The Reds continued preparations for Saturday’s league clash with a morning session utilising both the indoor and outdoor facilities at the current senior base.
While Trent Alexander-Arnold joined the long list of absentees with a knee injury, and Gini Wijnaldum misses out with a knock that could keep him out at the weekend, a host of key names were involved.
Alisson, Joel Matip, Virgil van Dijk, Fabinho, Andy Robertson, Jordan Henderson, James Milner, Naby Keita, Mohamed Salah, Roberto Firmino, Sadio Mane and Xherdan Shaqiri were all pictured, with all but one likely to start at Anfield.
Rhian Brewster was also present, as the 18-year-old undergoes an individual programme to aid him on his imminent return to full training.
Most interesting, however, was the sight of Liverpool U18s goalkeeper Vitezslav Jaros among the group, with the 17-year-old making a rare appearance at Melwood.
This marks a big milestone for the young Czech, who joined Liverpool from Slavia Prague in a £300,000 deal in 2017, after impressing on trial.
Jaros swiftly established himself as bona fide first choice for the U18s, with Dan Atherton and Ben Williams serving as backup, while Oscar Kelly operates as deputy to him at U19 level.
So far this season, he has made 19 appearances across the two youth groups, including an ever-present run in the UEFA Youth League, and also starred for a young side en route to Mercedes-Benz Junior Cup success earlier this month.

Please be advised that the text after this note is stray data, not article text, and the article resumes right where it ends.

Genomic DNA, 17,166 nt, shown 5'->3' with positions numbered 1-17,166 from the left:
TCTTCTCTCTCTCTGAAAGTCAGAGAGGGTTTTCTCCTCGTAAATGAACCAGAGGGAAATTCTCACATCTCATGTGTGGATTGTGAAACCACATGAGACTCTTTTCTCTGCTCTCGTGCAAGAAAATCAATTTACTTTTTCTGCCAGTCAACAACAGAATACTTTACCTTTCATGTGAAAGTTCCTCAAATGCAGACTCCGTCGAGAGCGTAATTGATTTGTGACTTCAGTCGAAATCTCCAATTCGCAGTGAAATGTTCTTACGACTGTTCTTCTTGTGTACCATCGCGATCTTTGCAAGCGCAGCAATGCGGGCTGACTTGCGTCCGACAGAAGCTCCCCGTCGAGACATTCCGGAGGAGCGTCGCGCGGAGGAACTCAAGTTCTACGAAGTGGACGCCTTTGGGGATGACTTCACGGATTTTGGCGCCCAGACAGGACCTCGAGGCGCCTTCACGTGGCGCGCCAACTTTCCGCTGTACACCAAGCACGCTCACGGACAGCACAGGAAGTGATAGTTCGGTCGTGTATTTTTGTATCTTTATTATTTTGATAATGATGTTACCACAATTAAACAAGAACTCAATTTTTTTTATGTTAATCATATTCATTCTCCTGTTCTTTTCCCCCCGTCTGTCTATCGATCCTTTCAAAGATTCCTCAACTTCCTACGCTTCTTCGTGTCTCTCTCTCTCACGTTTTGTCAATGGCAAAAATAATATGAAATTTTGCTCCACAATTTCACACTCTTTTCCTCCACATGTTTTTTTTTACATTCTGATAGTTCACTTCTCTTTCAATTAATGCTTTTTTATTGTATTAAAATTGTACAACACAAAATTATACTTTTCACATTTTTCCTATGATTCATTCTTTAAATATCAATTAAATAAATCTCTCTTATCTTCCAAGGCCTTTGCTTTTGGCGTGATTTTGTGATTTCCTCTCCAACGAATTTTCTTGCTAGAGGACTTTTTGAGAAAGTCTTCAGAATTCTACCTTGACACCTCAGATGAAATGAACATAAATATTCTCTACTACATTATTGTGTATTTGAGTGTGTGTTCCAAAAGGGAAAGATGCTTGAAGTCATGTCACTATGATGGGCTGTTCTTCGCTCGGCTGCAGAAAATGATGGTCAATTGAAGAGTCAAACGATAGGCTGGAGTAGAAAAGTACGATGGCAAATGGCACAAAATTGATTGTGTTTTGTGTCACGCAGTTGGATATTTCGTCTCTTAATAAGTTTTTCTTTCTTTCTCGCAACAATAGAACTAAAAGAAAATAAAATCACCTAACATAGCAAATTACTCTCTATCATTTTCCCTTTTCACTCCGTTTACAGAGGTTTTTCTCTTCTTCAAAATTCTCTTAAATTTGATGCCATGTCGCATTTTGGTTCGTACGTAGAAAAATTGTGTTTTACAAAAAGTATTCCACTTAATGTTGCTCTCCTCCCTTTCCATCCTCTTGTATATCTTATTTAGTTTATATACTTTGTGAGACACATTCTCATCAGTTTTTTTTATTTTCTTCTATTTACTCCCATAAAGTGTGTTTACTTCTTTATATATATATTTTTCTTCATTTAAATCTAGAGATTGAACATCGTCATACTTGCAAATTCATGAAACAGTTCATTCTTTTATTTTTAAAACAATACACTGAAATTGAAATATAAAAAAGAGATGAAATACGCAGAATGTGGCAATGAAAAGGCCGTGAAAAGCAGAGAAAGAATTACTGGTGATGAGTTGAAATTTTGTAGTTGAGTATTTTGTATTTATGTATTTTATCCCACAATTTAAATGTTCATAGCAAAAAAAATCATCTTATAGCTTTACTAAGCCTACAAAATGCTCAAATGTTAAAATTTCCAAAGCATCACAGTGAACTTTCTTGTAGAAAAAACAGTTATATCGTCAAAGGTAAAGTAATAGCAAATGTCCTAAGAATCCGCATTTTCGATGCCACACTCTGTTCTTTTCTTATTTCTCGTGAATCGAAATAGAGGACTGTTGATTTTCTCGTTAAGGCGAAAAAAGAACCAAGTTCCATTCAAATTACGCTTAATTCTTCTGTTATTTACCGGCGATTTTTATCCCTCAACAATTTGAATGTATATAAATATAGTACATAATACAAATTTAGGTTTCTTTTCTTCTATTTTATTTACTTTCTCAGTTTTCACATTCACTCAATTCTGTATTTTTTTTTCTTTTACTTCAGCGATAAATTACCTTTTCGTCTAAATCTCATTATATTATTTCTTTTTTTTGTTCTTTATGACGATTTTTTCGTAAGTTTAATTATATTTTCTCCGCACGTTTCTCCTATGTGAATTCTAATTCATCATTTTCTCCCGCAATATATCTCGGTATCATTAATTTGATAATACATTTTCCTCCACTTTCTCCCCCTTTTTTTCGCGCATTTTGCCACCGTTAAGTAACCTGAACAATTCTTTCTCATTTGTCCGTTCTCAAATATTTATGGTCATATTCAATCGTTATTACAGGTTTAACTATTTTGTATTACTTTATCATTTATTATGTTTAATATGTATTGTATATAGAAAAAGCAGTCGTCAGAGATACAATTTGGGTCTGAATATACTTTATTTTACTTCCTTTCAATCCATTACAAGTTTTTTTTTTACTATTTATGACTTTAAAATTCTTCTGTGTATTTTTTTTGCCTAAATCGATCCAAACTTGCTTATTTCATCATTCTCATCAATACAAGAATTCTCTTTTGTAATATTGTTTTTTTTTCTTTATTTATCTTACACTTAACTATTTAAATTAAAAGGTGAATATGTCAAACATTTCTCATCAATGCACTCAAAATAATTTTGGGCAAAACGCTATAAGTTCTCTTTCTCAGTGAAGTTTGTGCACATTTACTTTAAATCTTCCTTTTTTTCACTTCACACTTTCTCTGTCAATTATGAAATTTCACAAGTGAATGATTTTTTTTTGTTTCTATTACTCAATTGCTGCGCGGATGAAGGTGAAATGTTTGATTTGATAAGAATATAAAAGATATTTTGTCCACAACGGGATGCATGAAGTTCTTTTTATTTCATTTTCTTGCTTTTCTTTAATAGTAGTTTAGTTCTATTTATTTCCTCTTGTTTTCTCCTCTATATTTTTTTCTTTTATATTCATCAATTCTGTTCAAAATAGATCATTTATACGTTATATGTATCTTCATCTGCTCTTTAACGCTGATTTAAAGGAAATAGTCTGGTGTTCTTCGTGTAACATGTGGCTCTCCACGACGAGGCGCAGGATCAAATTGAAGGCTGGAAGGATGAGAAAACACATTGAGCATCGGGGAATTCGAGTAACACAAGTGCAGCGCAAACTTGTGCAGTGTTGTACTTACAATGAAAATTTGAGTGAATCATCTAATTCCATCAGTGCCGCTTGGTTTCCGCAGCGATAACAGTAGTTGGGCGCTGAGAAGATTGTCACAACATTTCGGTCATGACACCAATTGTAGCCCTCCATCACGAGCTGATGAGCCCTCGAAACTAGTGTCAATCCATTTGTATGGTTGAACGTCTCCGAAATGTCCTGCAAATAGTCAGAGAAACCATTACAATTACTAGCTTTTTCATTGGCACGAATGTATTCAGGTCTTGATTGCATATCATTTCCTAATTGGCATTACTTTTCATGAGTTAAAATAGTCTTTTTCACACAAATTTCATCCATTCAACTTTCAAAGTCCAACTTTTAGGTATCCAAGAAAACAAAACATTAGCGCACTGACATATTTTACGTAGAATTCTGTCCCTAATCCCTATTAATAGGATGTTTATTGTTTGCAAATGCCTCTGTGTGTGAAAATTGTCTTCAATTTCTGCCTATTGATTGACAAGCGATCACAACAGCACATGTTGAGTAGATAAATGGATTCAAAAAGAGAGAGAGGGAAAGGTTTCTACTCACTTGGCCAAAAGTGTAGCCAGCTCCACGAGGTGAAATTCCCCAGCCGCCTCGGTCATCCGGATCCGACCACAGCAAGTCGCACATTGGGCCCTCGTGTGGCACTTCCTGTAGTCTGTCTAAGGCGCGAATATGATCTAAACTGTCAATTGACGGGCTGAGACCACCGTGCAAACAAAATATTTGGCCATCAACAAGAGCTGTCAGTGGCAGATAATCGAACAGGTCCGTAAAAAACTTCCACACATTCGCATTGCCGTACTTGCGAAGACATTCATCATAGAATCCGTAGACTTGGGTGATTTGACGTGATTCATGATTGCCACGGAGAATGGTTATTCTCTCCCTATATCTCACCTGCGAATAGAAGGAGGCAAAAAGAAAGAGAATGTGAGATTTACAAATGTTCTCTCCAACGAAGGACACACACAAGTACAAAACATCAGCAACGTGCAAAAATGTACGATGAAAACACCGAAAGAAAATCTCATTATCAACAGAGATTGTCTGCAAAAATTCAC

He signed his first professional contract with Liverpool shortly after his 17th birthday last July, and along with Kelleher and Kamil Grabara represents a bright future in goal for the club’s academy.
While his shot-stopping ability, command of the penalty area and bright distribution are particularly impressive, Jaros has also caught the eye for his intelligence and willingness to learn off the field.
The teenager showcased this in explaining why he was learning Spanish alongside English following his move to Merseyside, in an interview with CTK in October.
“Spanish boys come to England for trials, and most of the local boys do not speak Spanish,” he said.
“And because I know how difficult it is to go abroad and not speak the local language while everyone is looking at you, I want to know how to help them.”
He added, then, that when given the chance to train with the first team he would look to Alisson, and “definitely watch him and try to learn something.”
The hope will be that, like their young apprentice, both Alisson and Mignolet will impart some wisdom during Jaros’ time with the first team.